(the) best teachers

damita.jo

Senior Member
Polish
Hi:)
If I talk in general about different qualities that best teachers have, should I say "the best teachers" or just "best teachers"? Eg (The) best teachers are competent and creative.
 
  • Enquiring Mind

    Senior Member
    English - the Queen's
    Hello damita.jo, superlative adjectives generally need the definite article, and that is the case in your example:
    The best teachers are competent and creative. ("Best teachers" without the article is not possible ihere.)

    However, it appears that when one object is being compared with itself, the article is not used, according to this explanation (source: aclil2climb.blogspot.co.uk). I'll reproduce one example ifrom that page in case the link gets broken at some future stage:
    "New York is most exciting in spring. (We are comparing New York with itself, albeit at different seasons, so we DON'T say New York is the most exciting in spring)."

    Applying this explanation to your example, you get "teachers are best when they are competent and creative."(Not "the best")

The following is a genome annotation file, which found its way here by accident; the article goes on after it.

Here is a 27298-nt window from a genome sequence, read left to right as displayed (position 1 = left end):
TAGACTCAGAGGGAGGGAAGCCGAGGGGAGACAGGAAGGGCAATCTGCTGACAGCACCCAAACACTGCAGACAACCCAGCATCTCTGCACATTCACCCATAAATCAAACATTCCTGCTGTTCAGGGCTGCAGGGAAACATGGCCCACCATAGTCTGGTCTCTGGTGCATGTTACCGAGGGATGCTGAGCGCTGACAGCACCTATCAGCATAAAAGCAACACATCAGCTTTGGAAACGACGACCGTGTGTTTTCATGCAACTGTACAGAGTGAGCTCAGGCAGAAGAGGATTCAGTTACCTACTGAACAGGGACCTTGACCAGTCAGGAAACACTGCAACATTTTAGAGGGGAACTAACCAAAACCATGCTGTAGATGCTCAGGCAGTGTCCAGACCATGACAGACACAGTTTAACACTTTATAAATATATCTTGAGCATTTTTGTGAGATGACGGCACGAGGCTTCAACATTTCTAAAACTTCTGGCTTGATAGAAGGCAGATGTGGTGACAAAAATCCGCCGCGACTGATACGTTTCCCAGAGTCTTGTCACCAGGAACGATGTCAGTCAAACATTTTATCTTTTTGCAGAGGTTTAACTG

And note the last comment on the linked page: "Generally speaking, we don't use the definite article with superlatives if they are preceded by a possessive adjective or a Saxon genitive.
    E.g: Susan's eldest son is a computer wizard.
    Not: Susan's the eldest son..."


    Why is that? Simple! Possessive adjectives and the Saxon genitive implicitly contain the definite article already. When you say "my", you say "the my" :cross:. Similarly, when you say "John's car", you say "the John's car" :cross:. This is a grammar point that is sometimes overlooked.
     
    Last edited:

    Parla

    Member Emeritus
    English - US
    If I talk in general about different qualities that best teachers have, should I say "the best teachers" or just "best teachers"? Eg (The) best teachers are competent and creative.
    We'd say, "The best teachers . . . ".
     
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